Tahereh Hadian-Jazy

  • FATF Legislation Reflects Continuing Political Divide in Iran

    Enacting legislation against money laundering and terrorism financing has been a long struggle between the Iranian parliament, which is dominated by moderate conservatives and reformists, and the Guardian Council, whose members are largely appointed by Iran’s Supreme Leader.

    Parliament passed several laws in time for a meeting that began October 14 of the Financial Action Task Force (FATF), the global body that monitors financial transparency and counter-terrorism financing. Over 800 officials representing 204 institutions, including the International Monetary Fund, United Nations and World Bank, attended the meeting. Fulfilling the obligations set by FATF is crucial for Iran to avoid a FATF blacklist, continue to connect with the international banking system and benefit from trade relations with European countries and China at a time when Iran’s economy is facing resumed US sanctions.

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  • Travel Ban Punishes Iranian Scholars and Undermines US Economy

    The Supreme Court’s 5-4 decision to uphold the third iteration of President Donald Trump’s travel ban falls hardest on Iranians – both those seeking to travel to the US and those in the US who cannot go home without jeopardizing their ability to return.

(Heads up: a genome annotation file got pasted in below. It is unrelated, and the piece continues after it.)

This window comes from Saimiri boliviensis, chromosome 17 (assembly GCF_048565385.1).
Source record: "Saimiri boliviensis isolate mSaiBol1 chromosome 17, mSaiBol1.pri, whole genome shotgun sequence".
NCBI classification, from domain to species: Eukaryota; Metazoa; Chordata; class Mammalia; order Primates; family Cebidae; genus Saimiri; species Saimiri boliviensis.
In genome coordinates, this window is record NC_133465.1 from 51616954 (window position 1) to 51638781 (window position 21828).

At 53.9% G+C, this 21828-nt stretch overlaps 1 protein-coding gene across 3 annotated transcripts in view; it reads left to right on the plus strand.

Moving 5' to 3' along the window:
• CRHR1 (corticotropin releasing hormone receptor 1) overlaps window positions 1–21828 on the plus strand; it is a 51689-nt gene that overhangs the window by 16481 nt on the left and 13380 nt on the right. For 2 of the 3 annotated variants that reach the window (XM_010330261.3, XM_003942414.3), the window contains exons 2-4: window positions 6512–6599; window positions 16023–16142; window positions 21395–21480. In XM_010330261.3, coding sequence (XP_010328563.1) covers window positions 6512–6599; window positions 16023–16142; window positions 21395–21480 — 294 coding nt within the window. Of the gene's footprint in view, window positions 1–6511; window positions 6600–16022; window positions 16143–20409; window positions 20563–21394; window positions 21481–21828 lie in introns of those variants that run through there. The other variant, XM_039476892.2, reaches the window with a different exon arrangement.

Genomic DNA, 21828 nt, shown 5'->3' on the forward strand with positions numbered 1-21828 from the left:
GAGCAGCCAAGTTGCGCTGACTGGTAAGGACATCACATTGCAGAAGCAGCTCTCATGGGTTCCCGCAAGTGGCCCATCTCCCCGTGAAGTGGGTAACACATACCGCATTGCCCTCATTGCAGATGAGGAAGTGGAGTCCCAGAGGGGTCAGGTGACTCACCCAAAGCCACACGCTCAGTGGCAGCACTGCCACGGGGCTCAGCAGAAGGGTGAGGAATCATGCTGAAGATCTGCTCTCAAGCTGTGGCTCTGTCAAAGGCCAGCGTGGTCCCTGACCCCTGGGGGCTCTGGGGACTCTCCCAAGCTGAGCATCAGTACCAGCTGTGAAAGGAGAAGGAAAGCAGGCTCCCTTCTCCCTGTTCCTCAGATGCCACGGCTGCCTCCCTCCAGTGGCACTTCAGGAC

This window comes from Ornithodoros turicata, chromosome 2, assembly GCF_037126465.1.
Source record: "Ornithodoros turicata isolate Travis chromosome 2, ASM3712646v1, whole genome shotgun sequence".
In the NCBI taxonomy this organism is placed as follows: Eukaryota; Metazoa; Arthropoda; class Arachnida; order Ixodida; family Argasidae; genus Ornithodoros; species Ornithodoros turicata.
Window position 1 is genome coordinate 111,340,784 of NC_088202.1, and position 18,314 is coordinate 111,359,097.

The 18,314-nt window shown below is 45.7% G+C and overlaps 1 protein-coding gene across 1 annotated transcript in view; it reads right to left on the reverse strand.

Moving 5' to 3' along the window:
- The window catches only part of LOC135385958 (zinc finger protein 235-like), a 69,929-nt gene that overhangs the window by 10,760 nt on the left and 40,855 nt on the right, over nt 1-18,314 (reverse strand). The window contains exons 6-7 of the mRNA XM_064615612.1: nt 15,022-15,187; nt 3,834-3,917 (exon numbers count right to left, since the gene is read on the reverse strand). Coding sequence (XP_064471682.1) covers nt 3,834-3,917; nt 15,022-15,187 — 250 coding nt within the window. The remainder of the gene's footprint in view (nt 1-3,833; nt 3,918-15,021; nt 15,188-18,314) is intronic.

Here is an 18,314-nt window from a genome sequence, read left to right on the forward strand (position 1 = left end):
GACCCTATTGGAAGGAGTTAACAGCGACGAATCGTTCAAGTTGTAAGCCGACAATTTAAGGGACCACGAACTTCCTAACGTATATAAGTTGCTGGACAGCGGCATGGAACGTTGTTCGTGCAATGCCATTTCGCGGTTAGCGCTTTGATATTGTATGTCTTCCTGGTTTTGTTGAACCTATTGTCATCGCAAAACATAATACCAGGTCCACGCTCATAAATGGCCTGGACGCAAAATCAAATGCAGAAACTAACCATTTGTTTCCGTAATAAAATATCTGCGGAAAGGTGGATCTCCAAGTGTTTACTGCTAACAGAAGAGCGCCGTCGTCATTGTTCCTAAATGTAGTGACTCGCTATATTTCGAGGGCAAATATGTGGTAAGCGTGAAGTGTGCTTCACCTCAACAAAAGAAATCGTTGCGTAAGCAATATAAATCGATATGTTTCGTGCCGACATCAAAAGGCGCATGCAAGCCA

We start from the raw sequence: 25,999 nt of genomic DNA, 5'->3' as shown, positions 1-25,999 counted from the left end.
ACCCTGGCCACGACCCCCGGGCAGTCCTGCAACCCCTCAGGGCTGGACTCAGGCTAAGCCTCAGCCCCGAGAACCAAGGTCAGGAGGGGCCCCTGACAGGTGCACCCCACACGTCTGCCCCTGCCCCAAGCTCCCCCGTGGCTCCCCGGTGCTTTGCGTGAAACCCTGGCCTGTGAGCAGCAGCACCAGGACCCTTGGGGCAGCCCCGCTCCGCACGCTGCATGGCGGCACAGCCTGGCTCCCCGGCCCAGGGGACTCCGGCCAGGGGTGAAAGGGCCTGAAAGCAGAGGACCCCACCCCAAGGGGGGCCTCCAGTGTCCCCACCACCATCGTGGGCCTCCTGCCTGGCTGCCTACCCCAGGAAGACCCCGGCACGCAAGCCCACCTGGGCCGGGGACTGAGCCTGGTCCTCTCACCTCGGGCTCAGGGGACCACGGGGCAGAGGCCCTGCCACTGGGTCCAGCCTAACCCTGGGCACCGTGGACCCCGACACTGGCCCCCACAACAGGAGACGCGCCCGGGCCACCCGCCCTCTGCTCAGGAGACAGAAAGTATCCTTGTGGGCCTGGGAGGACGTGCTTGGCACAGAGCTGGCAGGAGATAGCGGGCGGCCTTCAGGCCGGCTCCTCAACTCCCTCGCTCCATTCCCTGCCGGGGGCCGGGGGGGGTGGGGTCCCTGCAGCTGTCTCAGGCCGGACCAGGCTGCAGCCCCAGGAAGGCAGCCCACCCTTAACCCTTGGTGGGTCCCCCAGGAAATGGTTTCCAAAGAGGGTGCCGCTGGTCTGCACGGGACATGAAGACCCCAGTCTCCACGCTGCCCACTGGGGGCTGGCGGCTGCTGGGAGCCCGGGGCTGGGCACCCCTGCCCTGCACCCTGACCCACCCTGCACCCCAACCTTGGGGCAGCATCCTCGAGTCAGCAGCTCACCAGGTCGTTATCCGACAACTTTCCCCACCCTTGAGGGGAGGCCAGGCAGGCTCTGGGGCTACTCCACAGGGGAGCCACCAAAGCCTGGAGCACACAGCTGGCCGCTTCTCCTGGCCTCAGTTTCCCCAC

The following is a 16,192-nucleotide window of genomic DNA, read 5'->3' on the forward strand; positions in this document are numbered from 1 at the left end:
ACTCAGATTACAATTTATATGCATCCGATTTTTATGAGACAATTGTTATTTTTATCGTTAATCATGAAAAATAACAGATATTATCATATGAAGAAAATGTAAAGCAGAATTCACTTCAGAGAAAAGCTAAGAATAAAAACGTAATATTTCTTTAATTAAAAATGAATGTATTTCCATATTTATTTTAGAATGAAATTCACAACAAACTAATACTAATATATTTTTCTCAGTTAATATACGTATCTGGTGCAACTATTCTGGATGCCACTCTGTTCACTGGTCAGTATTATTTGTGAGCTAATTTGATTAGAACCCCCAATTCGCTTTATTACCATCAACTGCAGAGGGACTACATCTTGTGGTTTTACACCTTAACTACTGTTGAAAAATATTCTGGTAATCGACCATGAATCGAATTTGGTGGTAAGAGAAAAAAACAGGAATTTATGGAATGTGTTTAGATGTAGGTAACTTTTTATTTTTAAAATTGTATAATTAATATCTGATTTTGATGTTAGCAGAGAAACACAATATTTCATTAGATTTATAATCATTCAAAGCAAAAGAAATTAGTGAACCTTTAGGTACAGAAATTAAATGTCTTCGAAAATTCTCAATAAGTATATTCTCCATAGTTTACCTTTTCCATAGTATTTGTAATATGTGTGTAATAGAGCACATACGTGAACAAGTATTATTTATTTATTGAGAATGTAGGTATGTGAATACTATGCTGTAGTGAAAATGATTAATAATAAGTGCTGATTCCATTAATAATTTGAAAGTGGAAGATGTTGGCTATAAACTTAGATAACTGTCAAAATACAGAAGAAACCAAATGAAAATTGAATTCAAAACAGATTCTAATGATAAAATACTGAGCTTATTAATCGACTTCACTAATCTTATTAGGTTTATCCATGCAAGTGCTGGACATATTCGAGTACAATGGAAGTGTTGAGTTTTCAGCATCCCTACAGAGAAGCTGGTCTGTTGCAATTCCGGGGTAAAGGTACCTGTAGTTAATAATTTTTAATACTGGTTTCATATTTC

The situation is particularly dire for Iranians studying for graduate degrees, doing research and teaching at US universities. They can no longer leave for any destination because of fear that they will not be able to complete their studies or resume their research-affiliated positions. 

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  • Filmmakers Explore Changing Mores of Iranian Women

    Films are a window through which one can glimpse cultural, social and political dynamics in societies and gain a better understanding of underlying cultural traits, traditions, beliefs and aspirations. Several recent films provide such insights about the changing mores of women in Iran.

    Tahmineh Milani, a feminist Iranian filmmaker, has been addressing women’s issues rooted in religious, traditional and cultural practices for the past two decades. She has challenged patriarchal traditions in films such as “Two Women,” “Hidden Half” and “Fifth Reaction.”

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  • US Withdrawal from Iran Deal Hits Young Iranians Hard

    When Iran reached a landmark nuclear agreement with the international community in 2015, Iranian youth were especially happy.

    After struggling with sanctions and isolation for many years, young people hoped their country was entering a new chapter in which it would be seen as a constructive actor on the international stage. They were proud of Foreign Minister Javad Zarif, a seasoned diplomat and negotiator, and believed that economic growth would return and that their society would become more politically open.

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